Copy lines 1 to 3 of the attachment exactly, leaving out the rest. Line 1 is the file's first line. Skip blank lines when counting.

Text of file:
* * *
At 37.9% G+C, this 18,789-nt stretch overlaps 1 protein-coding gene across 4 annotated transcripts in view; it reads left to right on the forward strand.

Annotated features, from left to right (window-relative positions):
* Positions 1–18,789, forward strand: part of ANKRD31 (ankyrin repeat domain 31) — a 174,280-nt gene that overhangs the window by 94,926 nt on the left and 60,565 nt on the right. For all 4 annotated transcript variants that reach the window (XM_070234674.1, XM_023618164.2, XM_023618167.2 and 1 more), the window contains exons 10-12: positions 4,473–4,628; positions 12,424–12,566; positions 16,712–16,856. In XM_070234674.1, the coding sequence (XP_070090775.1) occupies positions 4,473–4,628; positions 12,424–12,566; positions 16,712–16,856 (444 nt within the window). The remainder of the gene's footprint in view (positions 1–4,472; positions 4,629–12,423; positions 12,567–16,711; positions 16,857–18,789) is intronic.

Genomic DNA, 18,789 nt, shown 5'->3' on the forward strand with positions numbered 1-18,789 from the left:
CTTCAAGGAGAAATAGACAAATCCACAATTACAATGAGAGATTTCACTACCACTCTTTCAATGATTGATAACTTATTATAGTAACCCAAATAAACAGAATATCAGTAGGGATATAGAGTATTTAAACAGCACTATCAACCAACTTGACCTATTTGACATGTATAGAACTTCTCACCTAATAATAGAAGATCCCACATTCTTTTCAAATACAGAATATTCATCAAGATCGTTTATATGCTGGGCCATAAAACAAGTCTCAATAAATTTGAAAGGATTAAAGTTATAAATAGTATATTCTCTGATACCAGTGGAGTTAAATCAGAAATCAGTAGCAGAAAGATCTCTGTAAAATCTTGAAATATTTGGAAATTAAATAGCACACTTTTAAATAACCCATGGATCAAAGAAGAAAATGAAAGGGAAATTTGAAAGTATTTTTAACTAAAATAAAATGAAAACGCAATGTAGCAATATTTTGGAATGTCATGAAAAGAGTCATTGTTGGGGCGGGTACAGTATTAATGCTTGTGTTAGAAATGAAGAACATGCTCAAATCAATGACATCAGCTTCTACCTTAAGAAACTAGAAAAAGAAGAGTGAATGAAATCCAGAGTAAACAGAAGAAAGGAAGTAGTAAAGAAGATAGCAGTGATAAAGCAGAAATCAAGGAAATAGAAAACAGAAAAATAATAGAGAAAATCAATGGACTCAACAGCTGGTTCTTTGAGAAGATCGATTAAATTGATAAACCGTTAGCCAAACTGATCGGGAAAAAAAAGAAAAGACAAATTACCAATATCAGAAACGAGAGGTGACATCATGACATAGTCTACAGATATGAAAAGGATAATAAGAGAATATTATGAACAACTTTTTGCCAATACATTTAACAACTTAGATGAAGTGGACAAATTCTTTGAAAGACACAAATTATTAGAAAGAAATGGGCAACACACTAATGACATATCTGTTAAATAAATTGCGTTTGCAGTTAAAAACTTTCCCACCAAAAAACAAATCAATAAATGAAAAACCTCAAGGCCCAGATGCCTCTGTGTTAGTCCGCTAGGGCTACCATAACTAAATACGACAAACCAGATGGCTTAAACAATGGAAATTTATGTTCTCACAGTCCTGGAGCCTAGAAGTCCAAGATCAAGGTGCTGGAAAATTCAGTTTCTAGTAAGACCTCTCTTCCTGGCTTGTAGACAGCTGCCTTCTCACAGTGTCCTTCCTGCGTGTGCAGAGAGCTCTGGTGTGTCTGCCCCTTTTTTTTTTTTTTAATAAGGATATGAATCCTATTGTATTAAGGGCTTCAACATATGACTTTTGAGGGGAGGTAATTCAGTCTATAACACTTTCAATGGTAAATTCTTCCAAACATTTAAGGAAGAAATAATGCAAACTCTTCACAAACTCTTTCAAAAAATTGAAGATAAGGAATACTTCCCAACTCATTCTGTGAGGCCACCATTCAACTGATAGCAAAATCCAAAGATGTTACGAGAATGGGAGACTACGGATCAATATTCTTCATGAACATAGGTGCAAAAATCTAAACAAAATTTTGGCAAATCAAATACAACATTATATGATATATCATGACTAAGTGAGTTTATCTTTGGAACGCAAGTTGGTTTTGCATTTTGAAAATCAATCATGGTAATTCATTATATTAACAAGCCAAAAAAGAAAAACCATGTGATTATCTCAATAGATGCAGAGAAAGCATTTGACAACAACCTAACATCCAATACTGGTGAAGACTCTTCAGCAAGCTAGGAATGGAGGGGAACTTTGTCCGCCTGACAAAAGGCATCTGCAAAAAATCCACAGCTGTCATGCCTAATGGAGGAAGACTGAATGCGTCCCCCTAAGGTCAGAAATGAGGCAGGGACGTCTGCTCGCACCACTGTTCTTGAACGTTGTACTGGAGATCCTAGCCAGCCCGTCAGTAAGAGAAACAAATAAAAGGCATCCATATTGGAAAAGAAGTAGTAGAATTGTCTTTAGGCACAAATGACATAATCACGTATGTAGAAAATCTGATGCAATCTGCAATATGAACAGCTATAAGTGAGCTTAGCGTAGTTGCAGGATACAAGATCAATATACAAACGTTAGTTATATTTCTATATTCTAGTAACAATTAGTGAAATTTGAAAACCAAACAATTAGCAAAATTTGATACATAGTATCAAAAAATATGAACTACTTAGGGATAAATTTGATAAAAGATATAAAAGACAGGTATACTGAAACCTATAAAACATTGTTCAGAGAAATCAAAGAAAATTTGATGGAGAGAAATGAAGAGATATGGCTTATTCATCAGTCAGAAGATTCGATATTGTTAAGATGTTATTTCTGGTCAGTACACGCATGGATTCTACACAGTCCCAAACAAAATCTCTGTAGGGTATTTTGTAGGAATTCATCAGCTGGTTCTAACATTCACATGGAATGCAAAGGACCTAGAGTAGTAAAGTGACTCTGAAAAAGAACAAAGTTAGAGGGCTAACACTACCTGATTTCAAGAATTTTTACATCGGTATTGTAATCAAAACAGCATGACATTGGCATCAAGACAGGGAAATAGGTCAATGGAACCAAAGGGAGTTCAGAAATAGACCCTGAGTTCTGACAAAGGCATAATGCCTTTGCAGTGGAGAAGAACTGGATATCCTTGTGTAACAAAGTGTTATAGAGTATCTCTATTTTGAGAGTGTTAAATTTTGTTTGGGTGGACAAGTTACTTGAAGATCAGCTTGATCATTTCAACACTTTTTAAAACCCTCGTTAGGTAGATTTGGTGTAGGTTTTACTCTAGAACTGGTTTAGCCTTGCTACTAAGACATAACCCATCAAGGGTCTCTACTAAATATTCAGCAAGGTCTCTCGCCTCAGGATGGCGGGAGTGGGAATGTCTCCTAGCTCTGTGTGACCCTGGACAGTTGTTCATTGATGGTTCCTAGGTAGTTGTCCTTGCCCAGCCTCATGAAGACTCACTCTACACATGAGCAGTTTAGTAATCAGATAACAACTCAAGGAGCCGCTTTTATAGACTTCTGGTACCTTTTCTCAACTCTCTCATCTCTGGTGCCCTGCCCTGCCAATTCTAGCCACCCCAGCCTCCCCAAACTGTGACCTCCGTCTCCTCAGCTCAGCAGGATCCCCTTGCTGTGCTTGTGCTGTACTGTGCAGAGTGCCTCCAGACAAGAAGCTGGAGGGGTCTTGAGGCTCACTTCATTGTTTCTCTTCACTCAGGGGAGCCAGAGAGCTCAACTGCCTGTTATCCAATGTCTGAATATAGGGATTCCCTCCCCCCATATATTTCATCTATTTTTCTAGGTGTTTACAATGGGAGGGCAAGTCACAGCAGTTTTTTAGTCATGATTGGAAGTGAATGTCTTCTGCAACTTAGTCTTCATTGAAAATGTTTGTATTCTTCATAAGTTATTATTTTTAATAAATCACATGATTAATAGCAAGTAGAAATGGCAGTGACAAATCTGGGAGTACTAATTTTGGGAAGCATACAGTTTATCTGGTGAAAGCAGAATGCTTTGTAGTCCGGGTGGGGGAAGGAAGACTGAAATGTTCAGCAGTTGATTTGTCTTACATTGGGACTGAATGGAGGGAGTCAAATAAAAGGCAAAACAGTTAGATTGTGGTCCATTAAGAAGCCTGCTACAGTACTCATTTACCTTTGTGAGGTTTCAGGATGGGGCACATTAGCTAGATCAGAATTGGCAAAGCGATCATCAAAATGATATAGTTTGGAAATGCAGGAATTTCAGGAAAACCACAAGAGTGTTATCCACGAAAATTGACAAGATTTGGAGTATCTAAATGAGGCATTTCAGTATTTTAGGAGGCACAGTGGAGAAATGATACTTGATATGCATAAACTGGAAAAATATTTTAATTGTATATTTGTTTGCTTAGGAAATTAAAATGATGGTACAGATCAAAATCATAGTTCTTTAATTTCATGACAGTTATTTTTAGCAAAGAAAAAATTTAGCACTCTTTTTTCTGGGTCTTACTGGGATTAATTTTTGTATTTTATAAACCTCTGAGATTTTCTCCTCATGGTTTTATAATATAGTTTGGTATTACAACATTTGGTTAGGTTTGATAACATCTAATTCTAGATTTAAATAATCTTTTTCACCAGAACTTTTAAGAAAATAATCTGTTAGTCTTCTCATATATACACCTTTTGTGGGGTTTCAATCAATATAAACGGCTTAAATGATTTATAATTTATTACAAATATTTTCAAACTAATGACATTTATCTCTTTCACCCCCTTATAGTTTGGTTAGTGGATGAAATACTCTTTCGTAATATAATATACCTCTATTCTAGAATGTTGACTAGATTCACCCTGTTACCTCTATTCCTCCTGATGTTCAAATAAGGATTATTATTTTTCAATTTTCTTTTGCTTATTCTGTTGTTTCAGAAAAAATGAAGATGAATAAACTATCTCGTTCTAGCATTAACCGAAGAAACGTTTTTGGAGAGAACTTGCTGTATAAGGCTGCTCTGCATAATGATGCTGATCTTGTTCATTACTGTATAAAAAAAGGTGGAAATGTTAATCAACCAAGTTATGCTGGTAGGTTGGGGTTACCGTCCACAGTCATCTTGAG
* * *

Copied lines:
At 37.9% G+C, this 18,789-nt stretch overlaps 1 protein-coding gene across 4 annotated transcripts in view; it reads left to right on the forward strand.

Annotated features, from left to right (window-relative positions):
* Positions 1–18,789, forward strand: part of ANKRD31 (ankyrin repeat domain 31) — a 174,280-nt gene that overhangs the window by 94,926 nt on the left and 60,565 nt on the right. For all 4 annotated transcript variants that reach the window (XM_070234674.1, XM_023618164.2, XM_023618167.2 and 1 more), the window contains exons 10-12: positions 4,473–4,628; positions 12,424–12,566; positions 16,712–16,856. In XM_070234674.1, the coding sequence (XP_070090775.1) occupies positions 4,473–4,628; positions 12,424–12,566; positions 16,712–16,856 (444 nt within the window). The remainder of the gene's footprint in view (positions 1–4,472; positions 4,629–12,423; positions 12,567–16,711; positions 16,857–18,789) is intronic.